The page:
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Step thirteen - Now, using the split polygon tool, add the edges that are shown in red in the image. This will be the base of our nose.

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Step fourteen - Select the newly created faces and pull them out.

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Step fifteen - Shape your nose until it looks good.

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Step sixteen - Now, using the split polygon tool, add the edges that are shown in red in the image. This will be the base of our nostril.

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Step seventeen - Delete the edges that are inside the red circle. And then delete the access vertices.

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Step eighteen - Select the edge that was created with the split polygon tool and move it out.

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Step nineteen - Add an edge loop around the base of the nose and the nostril. Shape it a bit. By adding this edge loop it gives us more control of the shape of the nose.

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Step twenty - Okay - now our head's starting to take shape. The smooth proxy looks rather low rez, though. To fix this, select the smooth proxy side and hit page up on your keyboard. This will increase the subdividing which, in turn, increases the smoothing.

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Step twenty-one - Now down to the mouth. Use the split polygon tool to add an edge to the lower lip. This will allow us to cut a hole for the moth.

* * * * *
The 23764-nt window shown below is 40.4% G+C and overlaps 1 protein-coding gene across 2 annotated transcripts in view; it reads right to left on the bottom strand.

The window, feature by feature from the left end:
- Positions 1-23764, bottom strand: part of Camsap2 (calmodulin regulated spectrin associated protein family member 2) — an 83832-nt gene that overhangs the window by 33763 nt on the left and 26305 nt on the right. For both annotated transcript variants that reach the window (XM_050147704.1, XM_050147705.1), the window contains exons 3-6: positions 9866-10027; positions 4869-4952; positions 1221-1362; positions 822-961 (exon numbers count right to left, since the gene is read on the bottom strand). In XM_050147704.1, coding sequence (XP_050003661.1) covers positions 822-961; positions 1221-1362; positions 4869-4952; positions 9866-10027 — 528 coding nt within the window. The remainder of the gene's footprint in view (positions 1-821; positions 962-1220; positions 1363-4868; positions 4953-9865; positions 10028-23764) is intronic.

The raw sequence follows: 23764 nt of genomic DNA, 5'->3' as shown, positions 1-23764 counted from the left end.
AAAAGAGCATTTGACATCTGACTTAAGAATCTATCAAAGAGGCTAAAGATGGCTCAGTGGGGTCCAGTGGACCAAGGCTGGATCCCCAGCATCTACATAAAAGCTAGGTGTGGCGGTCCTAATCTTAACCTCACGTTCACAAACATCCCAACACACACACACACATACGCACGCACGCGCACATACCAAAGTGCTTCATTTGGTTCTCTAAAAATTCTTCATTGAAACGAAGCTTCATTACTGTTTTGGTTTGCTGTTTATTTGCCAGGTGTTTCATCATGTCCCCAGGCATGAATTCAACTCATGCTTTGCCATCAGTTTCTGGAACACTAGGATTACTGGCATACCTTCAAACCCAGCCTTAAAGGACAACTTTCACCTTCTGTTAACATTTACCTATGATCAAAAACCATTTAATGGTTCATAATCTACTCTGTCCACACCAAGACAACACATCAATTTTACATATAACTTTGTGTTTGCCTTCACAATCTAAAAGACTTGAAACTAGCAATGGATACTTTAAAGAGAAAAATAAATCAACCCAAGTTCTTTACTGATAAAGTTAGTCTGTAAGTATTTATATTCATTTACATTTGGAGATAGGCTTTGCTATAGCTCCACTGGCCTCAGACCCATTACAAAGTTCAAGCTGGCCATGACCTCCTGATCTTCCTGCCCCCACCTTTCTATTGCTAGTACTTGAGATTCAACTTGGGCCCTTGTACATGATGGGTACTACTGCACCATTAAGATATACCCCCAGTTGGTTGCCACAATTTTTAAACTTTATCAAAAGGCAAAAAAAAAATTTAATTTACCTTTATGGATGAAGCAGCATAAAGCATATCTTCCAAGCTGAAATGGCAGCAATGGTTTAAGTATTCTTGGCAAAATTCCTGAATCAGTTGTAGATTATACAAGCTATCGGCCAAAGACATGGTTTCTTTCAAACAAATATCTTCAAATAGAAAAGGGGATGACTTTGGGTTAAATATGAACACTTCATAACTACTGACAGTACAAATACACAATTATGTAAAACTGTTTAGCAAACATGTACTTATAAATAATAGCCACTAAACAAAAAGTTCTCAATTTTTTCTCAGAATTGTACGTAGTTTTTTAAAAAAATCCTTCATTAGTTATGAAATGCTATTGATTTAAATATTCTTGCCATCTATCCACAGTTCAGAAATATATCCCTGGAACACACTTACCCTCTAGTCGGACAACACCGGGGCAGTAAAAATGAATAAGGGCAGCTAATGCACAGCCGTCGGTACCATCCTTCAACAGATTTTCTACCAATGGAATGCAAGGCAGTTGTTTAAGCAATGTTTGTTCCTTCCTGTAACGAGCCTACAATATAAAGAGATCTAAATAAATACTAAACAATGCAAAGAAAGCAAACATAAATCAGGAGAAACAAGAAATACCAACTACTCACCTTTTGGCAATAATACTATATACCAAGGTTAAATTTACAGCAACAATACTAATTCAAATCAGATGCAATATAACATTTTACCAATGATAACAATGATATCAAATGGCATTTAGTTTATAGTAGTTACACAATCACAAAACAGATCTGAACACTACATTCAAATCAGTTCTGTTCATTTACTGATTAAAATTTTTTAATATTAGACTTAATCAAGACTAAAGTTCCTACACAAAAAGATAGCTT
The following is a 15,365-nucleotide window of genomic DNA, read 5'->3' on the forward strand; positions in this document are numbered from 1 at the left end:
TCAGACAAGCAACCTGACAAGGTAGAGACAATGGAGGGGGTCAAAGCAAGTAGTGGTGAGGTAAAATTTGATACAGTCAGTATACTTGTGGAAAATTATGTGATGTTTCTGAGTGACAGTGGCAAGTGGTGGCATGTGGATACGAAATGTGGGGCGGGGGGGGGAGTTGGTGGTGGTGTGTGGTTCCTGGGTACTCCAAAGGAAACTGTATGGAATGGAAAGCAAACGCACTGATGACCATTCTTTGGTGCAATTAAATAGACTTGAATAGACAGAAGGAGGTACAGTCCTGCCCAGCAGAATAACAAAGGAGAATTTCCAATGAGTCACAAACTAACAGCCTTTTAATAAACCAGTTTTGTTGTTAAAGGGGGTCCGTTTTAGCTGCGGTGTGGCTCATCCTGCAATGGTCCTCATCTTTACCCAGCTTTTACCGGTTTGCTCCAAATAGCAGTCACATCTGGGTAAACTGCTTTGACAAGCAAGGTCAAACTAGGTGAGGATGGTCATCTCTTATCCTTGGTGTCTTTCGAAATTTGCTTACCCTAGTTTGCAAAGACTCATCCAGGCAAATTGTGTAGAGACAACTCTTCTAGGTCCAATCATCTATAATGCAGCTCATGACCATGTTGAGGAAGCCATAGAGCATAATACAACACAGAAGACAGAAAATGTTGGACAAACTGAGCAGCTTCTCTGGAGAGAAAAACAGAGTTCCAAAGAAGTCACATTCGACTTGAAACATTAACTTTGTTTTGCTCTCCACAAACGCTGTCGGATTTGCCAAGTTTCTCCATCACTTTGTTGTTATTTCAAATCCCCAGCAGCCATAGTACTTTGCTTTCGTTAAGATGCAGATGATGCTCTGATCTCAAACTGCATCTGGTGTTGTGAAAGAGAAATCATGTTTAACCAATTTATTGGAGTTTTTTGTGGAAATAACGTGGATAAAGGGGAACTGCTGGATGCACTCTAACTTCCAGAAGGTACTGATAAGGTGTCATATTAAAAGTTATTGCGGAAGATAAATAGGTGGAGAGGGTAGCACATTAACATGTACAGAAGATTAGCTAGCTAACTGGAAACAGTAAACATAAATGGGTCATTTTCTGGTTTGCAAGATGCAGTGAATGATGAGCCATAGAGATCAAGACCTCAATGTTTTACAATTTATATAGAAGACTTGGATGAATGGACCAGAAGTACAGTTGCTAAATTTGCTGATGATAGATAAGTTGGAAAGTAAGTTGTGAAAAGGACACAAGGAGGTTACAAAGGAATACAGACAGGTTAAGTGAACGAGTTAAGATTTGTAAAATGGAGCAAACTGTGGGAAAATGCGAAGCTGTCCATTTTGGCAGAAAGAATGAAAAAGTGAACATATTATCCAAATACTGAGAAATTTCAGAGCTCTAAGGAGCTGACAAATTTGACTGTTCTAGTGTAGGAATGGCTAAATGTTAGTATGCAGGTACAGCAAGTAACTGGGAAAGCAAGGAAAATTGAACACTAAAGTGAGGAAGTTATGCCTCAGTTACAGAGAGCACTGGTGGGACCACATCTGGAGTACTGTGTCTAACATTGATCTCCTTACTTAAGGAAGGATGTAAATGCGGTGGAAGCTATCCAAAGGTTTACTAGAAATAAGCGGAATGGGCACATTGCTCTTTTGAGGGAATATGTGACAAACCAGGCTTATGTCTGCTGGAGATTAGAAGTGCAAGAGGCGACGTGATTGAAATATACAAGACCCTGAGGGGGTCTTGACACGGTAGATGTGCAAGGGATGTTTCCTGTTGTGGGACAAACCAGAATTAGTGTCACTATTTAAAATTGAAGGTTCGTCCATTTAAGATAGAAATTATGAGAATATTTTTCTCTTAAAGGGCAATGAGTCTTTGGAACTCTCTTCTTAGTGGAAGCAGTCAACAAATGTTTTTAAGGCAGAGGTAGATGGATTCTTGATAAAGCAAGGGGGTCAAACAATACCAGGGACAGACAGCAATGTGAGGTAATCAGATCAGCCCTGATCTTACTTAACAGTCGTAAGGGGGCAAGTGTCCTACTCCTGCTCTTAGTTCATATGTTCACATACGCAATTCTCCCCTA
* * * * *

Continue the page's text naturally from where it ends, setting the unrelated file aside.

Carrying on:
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Step twenty-two - Select the newly created face and extrude it in. Delete the face that's in red. This face sits between the proxy and the model. When you delete this face you'll notice that the gap between the two objects will disappear.

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Okay; here's how our head looks now.

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Notes On Head Modeling

As mentioned above, this head modeling tutorial is only to teach you how to create the proper geometry for a head. Here are some notes that will help you create a more finished head.

- Assign a blinn shader to the proxy side. Because a blinn shader has a specular to it (shininess), you can see your shapes and curves clearer. To do this, select your proxy object, go to the rendering shelf and select the blinn.

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- Adding more edge loops will help you get a more defined shape.

- Work in the medium level of subdividing the smooth proxy. Sometimes models will loom great when smoothed with level one, but when smoothed with level two they start getting hideous.

Conclusion

I hope this tutorial has taught you the basic techniques of modeling a head. Of course, there are other ways of going about this, and there is no one right way. But the biggest factor in creating a good looking head is geometry. Keep that in mind, and head modeling won't be such a task. Later i will add modeling ears and texturing realistic eyes tutorials to 3dtutorialzone.com.